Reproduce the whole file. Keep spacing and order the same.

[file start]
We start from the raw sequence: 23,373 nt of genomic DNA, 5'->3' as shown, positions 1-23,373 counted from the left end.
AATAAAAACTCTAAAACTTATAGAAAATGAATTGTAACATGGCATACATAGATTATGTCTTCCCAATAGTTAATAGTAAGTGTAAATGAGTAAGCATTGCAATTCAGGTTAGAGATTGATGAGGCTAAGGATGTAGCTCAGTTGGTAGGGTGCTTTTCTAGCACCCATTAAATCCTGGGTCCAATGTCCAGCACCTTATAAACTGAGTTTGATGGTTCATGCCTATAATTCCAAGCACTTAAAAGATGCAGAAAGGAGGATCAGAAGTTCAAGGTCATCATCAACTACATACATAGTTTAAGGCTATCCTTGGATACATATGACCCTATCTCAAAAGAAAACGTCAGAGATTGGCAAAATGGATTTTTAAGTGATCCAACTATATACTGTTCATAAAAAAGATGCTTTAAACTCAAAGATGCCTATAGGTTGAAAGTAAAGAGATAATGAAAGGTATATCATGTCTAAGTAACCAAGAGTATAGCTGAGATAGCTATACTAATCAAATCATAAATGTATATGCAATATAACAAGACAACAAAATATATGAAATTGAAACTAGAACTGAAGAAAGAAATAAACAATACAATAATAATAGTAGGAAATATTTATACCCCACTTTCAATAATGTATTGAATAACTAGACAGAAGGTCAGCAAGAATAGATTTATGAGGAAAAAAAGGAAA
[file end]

We start from the raw sequence: 23,373 nt of genomic DNA, 5'->3' as shown, positions 1-23,373 counted from the left end.
AATAAAAACTCTAAAACTTATAGAAAATGAATTGTAACATGGCATACATAGATTATGTCTTCCCAATAGTTAATAGTAAGTGTAAATGAGTAAGCATTGCAATTCAGGTTAGAGATTGATGAGGCTAAGGATGTAGCTCAGTTGGTAGGGTGCTTTTCTAGCACCCATTAAATCCTGGGTCCAATGTCCAGCACCTTATAAACTGAGTTTGATGGTTCATGCCTATAATTCCAAGCACTTAAAAGATGCAGAAAGGAGGATCAGAAGTTCAAGGTCATCATCAACTACATACATAGTTTAAGGCTATCCTTGGATACATATGACCCTATCTCAAAAGAAAACGTCAGAGATTGGCAAAATGGATTTTTAAGTGATCCAACTATATACTGTTCATAAAAAAGATGCTTTAAACTCAAAGATGCCTATAGGTTGAAAGTAAAGAGATAATGAAAGGTATATCATGTCTAAGTAACCAAGAGTATAGCTGAGATAGCTATACTAATCAAATCATAAATGTATATGCAATATAACAAGACAACAAAATATATGAAATTGAAACTAGAACTGAAGAAAGAAATAAACAATACAATAATAATAGTAGGAAATATTTATACCCCACTTTCAATAATGTATTGAATAACTAGACAGAAGGTCAGCAAGAATAGATTTATGAGGAAAAAAAGGAAA